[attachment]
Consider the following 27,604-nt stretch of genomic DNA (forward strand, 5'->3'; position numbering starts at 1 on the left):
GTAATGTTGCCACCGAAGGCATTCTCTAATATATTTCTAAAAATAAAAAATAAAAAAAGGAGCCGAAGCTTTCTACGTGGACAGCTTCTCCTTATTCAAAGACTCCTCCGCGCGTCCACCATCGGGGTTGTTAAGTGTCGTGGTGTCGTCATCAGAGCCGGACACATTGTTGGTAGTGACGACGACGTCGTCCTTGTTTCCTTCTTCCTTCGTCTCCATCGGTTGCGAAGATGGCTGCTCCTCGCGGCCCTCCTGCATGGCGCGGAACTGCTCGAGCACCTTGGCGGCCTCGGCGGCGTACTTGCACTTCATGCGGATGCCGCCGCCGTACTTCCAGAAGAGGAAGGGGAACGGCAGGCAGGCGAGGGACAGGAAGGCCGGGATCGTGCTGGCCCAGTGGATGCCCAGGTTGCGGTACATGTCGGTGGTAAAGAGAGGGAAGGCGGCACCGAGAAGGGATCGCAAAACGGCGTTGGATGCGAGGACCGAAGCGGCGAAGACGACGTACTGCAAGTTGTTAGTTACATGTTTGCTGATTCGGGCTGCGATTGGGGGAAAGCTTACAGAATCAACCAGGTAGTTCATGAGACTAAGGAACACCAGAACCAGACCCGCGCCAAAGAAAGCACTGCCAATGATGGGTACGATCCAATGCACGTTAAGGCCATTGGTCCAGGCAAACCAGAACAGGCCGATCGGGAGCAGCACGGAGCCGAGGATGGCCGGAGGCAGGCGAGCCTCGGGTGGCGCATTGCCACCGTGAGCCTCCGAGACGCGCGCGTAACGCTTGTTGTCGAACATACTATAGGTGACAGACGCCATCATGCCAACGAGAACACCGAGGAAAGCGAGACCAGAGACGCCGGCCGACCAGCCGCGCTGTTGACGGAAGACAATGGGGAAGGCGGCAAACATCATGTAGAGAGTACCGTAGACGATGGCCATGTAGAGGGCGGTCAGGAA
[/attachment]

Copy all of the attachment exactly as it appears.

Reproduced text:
Consider the following 27,604-nt stretch of genomic DNA (forward strand, 5'->3'; position numbering starts at 1 on the left):
GTAATGTTGCCACCGAAGGCATTCTCTAATATATTTCTAAAAATAAAAAATAAAAAAAGGAGCCGAAGCTTTCTACGTGGACAGCTTCTCCTTATTCAAAGACTCCTCCGCGCGTCCACCATCGGGGTTGTTAAGTGTCGTGGTGTCGTCATCAGAGCCGGACACATTGTTGGTAGTGACGACGACGTCGTCCTTGTTTCCTTCTTCCTTCGTCTCCATCGGTTGCGAAGATGGCTGCTCCTCGCGGCCCTCCTGCATGGCGCGGAACTGCTCGAGCACCTTGGCGGCCTCGGCGGCGTACTTGCACTTCATGCGGATGCCGCCGCCGTACTTCCAGAAGAGGAAGGGGAACGGCAGGCAGGCGAGGGACAGGAAGGCCGGGATCGTGCTGGCCCAGTGGATGCCCAGGTTGCGGTACATGTCGGTGGTAAAGAGAGGGAAGGCGGCACCGAGAAGGGATCGCAAAACGGCGTTGGATGCGAGGACCGAAGCGGCGAAGACGACGTACTGCAAGTTGTTAGTTACATGTTTGCTGATTCGGGCTGCGATTGGGGGAAAGCTTACAGAATCAACCAGGTAGTTCATGAGACTAAGGAACACCAGAACCAGACCCGCGCCAAAGAAAGCACTGCCAATGATGGGTACGATCCAATGCACGTTAAGGCCATTGGTCCAGGCAAACCAGAACAGGCCGATCGGGAGCAGCACGGAGCCGAGGATGGCCGGAGGCAGGCGAGCCTCGGGTGGCGCATTGCCACCGTGAGCCTCCGAGACGCGCGCGTAACGCTTGTTGTCGAACATACTATAGGTGACAGACGCCATCATGCCAACGAGAACACCGAGGAAAGCGAGACCAGAGACGCCGGCCGACCAGCCGCGCTGTTGACGGAAGACAATGGGGAAGGCGGCAAACATCATGTAGAGAGTACCGTAGACGATGGCCATGTAGAGGGCGGTCAGGAA